Poll: Goals for Equality

Neylan McBaine, founder of the Mormon Women Project Credit: Scott Lunt

A few days ago, an article titled Mormon women seeking middle ground to greater equality appeared in the Salt Lake Tribune. The author, Peggy Fletcher Stack, writes that Mormon women fall into three categories, those who want priesthood ordination for women, those who are “perfectly comfortable” with gender roles currently prescribed by the church, and those wanting “a more engaged and visible role for women” in the church but not priesthood ordination.

Like most newspapers, the Tribune invites reader comments at the online version of the paper.  The very first commenter for this article, a man with no data to back his statistics, claimed that “99%” of “mainstream Mormon women” belong in the group that is perfectly comfortable with gender roles as currently prescribed.

Hmm.  Why don’t we get some real data so that men like that Tribune reader won’t have to make up numbers about us Mormon ladies? It would be tricky to sample the whole Mormon woman population, but we can poll the readers of this particular Mormon women’s blog to see what our readers think about this subject.

In the comments, I would love to hear your thoughts about the topics discussed in the Tribune article.  What do you think of the various ideas for change that the women interviewed proposed? What is your vision for Mormon feminism? Should Mormon feminists seek female ordination? Why or why not? Which other goals should we seek to promote equality in the LDS church setting?

April Young-Bennett
April Young-Bennett
April Young-Bennett is the author of the Ask a Suffragist book series and host of the Religious Feminism Podcast. Learn more about April at


  1. I’d say one is a short-term and one is a long-term goal. For now, I’d be happy to see more visible roles. Long-term, I hope to eventually see women have the priesthood.

    • I personally would like to see the priesthood available to every worthy member, but I can understand the wisdom of seeking other kinds of changes first. For some reason, even though many other churches have already extended ordination to women, the Mormon culture seems unusually adverse to the idea, so I wonder if we need to accomplish a lot more baby steps before our people will be ready for female ordination.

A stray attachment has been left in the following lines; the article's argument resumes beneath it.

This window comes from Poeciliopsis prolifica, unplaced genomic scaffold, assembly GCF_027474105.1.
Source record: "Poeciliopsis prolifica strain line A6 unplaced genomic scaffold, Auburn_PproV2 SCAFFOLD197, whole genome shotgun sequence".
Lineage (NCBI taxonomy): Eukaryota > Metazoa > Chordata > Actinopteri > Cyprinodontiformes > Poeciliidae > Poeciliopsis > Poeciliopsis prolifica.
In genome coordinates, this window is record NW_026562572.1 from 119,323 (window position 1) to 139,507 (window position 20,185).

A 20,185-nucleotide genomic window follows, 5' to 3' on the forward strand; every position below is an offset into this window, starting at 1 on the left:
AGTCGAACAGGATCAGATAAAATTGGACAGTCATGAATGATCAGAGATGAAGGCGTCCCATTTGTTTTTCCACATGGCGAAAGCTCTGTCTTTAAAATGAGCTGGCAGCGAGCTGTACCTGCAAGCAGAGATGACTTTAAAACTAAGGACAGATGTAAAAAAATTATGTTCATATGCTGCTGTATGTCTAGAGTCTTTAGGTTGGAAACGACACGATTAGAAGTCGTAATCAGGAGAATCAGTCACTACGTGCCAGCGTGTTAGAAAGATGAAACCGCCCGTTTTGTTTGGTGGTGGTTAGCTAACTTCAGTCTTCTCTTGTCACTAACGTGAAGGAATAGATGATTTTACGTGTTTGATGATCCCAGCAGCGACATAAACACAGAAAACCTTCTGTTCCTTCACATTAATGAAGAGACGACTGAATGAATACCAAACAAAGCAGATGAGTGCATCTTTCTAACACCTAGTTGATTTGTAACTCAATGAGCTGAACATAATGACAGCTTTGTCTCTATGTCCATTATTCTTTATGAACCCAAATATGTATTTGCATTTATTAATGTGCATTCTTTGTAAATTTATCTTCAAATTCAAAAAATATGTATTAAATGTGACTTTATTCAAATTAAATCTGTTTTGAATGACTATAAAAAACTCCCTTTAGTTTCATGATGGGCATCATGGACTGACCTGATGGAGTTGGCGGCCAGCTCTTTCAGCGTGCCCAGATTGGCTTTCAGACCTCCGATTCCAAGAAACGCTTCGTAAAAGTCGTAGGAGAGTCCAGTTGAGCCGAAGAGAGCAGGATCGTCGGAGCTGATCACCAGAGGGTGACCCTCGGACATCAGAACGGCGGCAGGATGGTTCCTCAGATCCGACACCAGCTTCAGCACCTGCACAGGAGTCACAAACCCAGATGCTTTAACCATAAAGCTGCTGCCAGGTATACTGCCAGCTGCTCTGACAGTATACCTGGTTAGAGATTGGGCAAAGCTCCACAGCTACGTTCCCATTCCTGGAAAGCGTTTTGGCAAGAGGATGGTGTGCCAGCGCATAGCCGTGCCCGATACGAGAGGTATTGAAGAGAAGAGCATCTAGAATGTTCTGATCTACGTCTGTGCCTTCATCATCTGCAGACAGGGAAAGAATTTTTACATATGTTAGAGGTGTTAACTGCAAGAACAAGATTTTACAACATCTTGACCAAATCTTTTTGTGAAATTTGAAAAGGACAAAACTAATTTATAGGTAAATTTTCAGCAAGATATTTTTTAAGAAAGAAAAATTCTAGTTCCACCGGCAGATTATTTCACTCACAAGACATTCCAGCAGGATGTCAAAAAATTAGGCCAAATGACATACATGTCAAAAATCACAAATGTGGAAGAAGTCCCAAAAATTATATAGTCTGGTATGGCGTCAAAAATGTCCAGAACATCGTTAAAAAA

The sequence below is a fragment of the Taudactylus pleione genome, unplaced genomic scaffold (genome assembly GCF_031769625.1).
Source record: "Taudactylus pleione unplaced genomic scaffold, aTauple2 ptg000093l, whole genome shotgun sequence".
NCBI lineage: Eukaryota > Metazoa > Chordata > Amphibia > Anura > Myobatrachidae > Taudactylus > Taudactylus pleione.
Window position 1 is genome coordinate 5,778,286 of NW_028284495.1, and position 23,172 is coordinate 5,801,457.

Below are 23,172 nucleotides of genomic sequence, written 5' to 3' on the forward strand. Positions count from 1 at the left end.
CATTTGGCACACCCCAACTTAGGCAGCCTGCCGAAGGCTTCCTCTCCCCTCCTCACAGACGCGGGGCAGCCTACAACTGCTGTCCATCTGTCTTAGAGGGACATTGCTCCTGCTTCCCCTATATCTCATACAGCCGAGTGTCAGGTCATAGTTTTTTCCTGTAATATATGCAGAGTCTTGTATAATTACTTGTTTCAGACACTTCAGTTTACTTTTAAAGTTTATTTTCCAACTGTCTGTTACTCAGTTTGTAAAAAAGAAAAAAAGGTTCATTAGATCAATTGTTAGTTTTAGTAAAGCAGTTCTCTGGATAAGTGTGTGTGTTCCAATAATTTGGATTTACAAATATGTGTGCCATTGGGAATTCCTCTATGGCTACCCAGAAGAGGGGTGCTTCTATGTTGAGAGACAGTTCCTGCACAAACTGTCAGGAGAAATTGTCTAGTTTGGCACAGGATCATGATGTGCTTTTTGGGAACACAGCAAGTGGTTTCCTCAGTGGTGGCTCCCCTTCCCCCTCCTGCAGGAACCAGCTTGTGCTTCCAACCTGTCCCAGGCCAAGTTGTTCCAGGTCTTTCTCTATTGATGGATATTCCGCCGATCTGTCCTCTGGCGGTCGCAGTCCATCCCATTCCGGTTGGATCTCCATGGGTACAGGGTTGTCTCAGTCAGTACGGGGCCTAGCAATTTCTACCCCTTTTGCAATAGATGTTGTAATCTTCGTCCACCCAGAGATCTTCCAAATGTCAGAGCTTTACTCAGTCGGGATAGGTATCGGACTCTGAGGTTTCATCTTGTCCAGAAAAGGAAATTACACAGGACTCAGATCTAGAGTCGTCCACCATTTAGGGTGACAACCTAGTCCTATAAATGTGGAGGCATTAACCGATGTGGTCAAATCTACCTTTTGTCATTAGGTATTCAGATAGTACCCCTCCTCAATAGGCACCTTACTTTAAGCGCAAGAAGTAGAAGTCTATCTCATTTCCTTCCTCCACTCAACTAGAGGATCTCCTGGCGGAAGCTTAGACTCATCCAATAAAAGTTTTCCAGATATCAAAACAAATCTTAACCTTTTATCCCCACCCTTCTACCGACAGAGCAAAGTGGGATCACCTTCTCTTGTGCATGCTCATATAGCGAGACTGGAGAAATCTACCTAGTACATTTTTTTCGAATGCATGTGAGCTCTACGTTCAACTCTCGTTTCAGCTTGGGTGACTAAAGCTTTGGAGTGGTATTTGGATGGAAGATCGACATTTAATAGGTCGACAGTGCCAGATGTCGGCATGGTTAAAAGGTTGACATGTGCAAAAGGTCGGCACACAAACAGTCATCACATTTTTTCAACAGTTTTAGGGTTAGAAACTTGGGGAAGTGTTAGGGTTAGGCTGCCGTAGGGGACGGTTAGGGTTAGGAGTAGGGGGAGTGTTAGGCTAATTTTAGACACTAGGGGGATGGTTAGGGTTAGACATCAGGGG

2. I didn’t answer the poll because my answer doesn’t fall into any of the parameters listed. I think women all ready have visible roles in the church. I think the problem lies with in the fact that they don’t have autonomy over those roles. Does granting women the power and authority of the priesthood change this? I’m not sure, maybe in someways, yes, but, in other ways no. Women would still have to answer to someone be they male/ female priesthood leaders. The same way that Male members have to answer to their male leaders

    So, yes, if women want priesthood, yes, give it to them, if other women don’t want it, that’s fine too, except, I don’t believe it would be fine with the more ultra- progressive mo-fems. I think it would become an us vrs, them. much like the argument between the SAHM moms in the church vrs the Moms in the church who whether by personal (which I fully support) choice, or by necessity who want to work and have a career.

    I fully recognize that this is a feminist liberal blog, however, this blog( at least in my experience) an participation is not as progressive as Feminist Mormon Housewives site, members who participate on this blog are more willing to listen to a dissenting opinion. FMH, if you have a dissenting opinion your banned from the site, My point for mentioning this then becomes what makes everyone think that they won’t leave certain voices out of the table just because they are women and feminist? Who steps in when Patriarchy and the Mo-Fems have what amounts to a big family squabble and the children( both young and old) are left to sit and witness this from the sidelines.

    I’m not being a naysayer, but, I think either way with either camps people will be left out because no one wants to listen to something they don’t have any experience with what the groups are saying.